Ref: http://www.computerperformance.co.uk/powershell/powershell_continue.htm

Roles

Another part of the database that comes in really useful is Roles. In our case we install different software for machines deployed in a classroom to those that go in offices. On our previous ZCM imaging system I made a custom script for the technician to select the machine type but now we can automate that via the database.

Once a Role is assigned to a machine specific Applications can be assigned. That’s neat in itself but for added flexibility you can also then query the Roles during Task Sequence execution to take specific actions based on what type of machine you’re dealing with.

Ref: https://docs.microsoft.com/en-us/windows/deployment/deploy-windows-mdt/assign-applications-using-roles-in-mdt

At the moment I’ve stuck to only using one Role per machine in the database to make life easy for myself in the Task Sequence. Reason being that way I know when I query the TS variable “Role001” it will always return the data I’m looking for i.e. is this a classroom machine or one in an office? In an ideal world I’d test with multiple machine Roles to see what order they’re returned in and split things out a bit but I’m short on time and this method works for what we need.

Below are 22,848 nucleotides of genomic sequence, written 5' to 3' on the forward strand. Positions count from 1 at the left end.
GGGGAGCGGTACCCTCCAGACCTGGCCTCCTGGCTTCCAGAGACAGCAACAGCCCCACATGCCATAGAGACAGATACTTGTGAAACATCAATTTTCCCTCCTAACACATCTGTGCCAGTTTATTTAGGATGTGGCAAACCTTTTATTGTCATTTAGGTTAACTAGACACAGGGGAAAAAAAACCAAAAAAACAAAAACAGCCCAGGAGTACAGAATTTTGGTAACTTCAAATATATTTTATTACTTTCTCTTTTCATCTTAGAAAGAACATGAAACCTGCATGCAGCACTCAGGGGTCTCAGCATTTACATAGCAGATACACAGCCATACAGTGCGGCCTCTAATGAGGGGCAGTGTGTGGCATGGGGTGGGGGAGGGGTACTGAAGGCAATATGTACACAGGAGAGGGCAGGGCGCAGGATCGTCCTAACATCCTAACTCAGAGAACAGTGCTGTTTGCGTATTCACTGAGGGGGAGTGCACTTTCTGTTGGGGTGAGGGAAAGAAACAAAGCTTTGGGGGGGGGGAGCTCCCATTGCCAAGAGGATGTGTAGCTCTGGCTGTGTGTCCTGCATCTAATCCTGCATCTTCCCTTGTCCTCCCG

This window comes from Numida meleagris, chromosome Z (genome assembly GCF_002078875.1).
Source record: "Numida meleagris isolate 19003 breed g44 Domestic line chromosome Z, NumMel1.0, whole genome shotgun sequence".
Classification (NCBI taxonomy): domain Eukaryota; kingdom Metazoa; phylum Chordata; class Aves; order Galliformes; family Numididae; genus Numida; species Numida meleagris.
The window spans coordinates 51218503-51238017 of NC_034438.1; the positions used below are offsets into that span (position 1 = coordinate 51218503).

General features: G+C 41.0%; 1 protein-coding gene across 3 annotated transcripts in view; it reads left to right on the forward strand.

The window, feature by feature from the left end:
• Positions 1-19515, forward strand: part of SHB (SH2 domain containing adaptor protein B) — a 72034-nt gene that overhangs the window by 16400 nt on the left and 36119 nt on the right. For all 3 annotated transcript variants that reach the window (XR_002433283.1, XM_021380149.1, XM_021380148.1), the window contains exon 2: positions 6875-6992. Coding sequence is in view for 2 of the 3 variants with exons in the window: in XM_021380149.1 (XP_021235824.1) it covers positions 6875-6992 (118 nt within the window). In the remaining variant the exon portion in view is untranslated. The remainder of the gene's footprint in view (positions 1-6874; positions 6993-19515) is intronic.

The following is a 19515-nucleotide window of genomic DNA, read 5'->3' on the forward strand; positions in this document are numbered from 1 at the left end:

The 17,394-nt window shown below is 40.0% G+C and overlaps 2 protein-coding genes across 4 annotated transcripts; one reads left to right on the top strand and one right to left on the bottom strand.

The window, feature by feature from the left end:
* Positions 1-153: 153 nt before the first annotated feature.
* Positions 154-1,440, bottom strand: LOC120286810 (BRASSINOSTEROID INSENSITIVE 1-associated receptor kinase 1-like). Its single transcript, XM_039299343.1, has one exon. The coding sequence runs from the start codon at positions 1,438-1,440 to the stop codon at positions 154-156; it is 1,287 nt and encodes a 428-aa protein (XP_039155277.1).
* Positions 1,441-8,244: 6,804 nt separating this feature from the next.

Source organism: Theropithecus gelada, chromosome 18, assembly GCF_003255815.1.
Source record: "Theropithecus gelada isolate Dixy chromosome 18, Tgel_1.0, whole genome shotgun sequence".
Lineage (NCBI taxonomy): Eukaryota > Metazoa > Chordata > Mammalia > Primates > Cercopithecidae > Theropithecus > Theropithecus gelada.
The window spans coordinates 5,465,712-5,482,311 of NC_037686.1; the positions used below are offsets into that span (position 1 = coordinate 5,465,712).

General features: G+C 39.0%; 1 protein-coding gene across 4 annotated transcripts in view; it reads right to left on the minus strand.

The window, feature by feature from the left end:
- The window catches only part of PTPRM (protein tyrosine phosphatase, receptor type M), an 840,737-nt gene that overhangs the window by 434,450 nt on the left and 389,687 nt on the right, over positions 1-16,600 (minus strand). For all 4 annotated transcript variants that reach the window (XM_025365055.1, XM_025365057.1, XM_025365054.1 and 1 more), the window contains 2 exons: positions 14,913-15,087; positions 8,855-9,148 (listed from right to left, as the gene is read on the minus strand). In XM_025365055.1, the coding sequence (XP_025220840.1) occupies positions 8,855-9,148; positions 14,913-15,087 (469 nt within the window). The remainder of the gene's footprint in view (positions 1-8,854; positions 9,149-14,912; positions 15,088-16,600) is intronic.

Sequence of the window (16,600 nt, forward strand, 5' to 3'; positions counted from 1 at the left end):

During the Task Sequence I can then use WMI queries to get the granularity required to deploy software for specific machines, more on that in a later post…

OneDrive Files on Demand – update!

OneDrive logo

After our initial post getting the new Windows 10 1709 OneDrive client up and running with Files on Demand we had one or two little snags left to fix. Both of which are now resolved so thought I’d make a quick ICYMI post to cover the final pieces of the puzzle to getting everything up and running perfectly 🙂

Outdated client on the image

In true MS fashion the 1709 ISO ships with the old OneDrive client (epic fail) which means users have an annoying wait while it updates. There’s also the possibility to start off with the wrong client and therefore syncing files down by mistake.

I was trying out an updater script that would copy over the new client but didn’t have much success in MDT. After looking more closely at the logs with CMTrace I could see it failing on the copy operation so I added a Suspend action and tried each step manually. That flagged up an access denied error.